Meanwhile, one hitch after another has beset the change of site; rock drilling will now be performed up to 30 feet under the new site to identify the best choice of foundation. Although geologists maintain that the site is stable enough for there to be no need to drill, Engineering America is uncomfortable with the complex construction of a concrete foundation.

“So we’re going to drill to simplify that foundation,” Schommer explains. “We won’t know until we drill what will be needed, we’ll design it from the geotechnical report.”

Drilling will clarify whether rock anchors are needed, whether blasting can be used during construction and how the slope will affect what can be excavated and to what depth. Winter has also taken a toll on the process, slowing progress by denying access to the site.

“The weather hasn’t helped, no,” agrees Schommer. “It’s difficult to get up there in winter, even on a tracked rig. With the recent thaw, though, we’re getting close to where we can get up there.”

If the move can be made before the tank’s situation becomes too critical, the best case scenario will be for Engineering America to take it down from the old site and move it immediately to the new one. The engineering firm remains on standby, ready and willing to move the tank when the time comes.

“One mobilization would be highly preferred by everyone, but we’re really on the edge with the current site, every day is a gamble,” says Schommer.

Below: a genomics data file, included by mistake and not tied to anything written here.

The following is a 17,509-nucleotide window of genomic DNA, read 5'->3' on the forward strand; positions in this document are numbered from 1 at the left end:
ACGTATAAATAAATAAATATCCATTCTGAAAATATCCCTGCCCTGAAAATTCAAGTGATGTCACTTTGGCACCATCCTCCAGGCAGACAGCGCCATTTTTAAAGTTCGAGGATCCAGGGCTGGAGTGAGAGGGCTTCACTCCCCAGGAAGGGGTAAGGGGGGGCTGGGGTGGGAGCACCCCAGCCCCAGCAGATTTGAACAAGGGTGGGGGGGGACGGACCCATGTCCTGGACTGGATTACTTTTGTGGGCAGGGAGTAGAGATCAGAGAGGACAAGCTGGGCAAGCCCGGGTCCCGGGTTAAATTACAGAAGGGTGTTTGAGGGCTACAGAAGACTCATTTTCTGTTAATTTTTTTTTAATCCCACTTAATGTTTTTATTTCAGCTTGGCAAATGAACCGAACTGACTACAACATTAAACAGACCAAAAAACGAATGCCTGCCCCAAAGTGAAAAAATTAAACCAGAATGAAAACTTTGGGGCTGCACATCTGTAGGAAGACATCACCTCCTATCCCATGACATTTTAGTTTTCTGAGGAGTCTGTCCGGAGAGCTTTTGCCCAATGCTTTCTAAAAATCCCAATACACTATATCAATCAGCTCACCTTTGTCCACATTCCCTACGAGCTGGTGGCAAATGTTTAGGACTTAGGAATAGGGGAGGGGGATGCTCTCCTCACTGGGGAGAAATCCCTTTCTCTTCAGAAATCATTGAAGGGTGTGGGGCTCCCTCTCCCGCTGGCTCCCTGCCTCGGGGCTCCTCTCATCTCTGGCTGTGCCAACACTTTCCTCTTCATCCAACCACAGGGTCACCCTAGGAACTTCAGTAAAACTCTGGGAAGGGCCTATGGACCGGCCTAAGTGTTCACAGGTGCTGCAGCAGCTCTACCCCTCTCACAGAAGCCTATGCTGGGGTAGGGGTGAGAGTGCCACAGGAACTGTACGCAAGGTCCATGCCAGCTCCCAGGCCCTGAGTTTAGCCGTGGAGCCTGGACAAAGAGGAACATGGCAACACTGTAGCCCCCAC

In the meantime, the tank remains in place to keep the water flowing smoothly. “The only reason it’s still in use is that otherwise we get a tremendous water hammer. We’re going to install a check valve to minimize that. It’s in the final stages of engineering design and then the Department of Environmental Quality permit will take around 45 days.”

With a check valve installed, the department will feel a lot more comfortable about taking the tank offline. “But it’s not hurting anything now to have it online, it’s not progressing the slide. It’s going to do what it’s going to do, whether we’re using it or not,” Schommer adds.

Although Well 6 is offline for construction, it can be brought back online within hours should there be a catastrophic failure on the east side and could supply the town during the winter months, when water demand is at its lowest. Not so in the summer, however.

“It’s important that we get this finished in time for that higher demand,” says Schommer. “There are a lot of things going on behind the scenes, timing wise – we hope for the best, but we plan for the worst.”

The team is aiming to complete Well 6, along with the check valve, before the Cole tank comes offline. Such complicated juggling of project timings is intended, as always, to minimize the impact in town.

“Nobody should be out of water,” Schommer confirms. “The worst case will be some pressure fluctuation.”

For the past two years, the Public Works Department has been on call 24 hours a day to nurture each project to completion and make sure the city never loses access to its fresh, clean water. Though it’s a task that must surely take a toll, the team takes pride in how well their work has remained hidden; “If nobody ever knows what we were doing, then we did our job adequately,” says Schommer.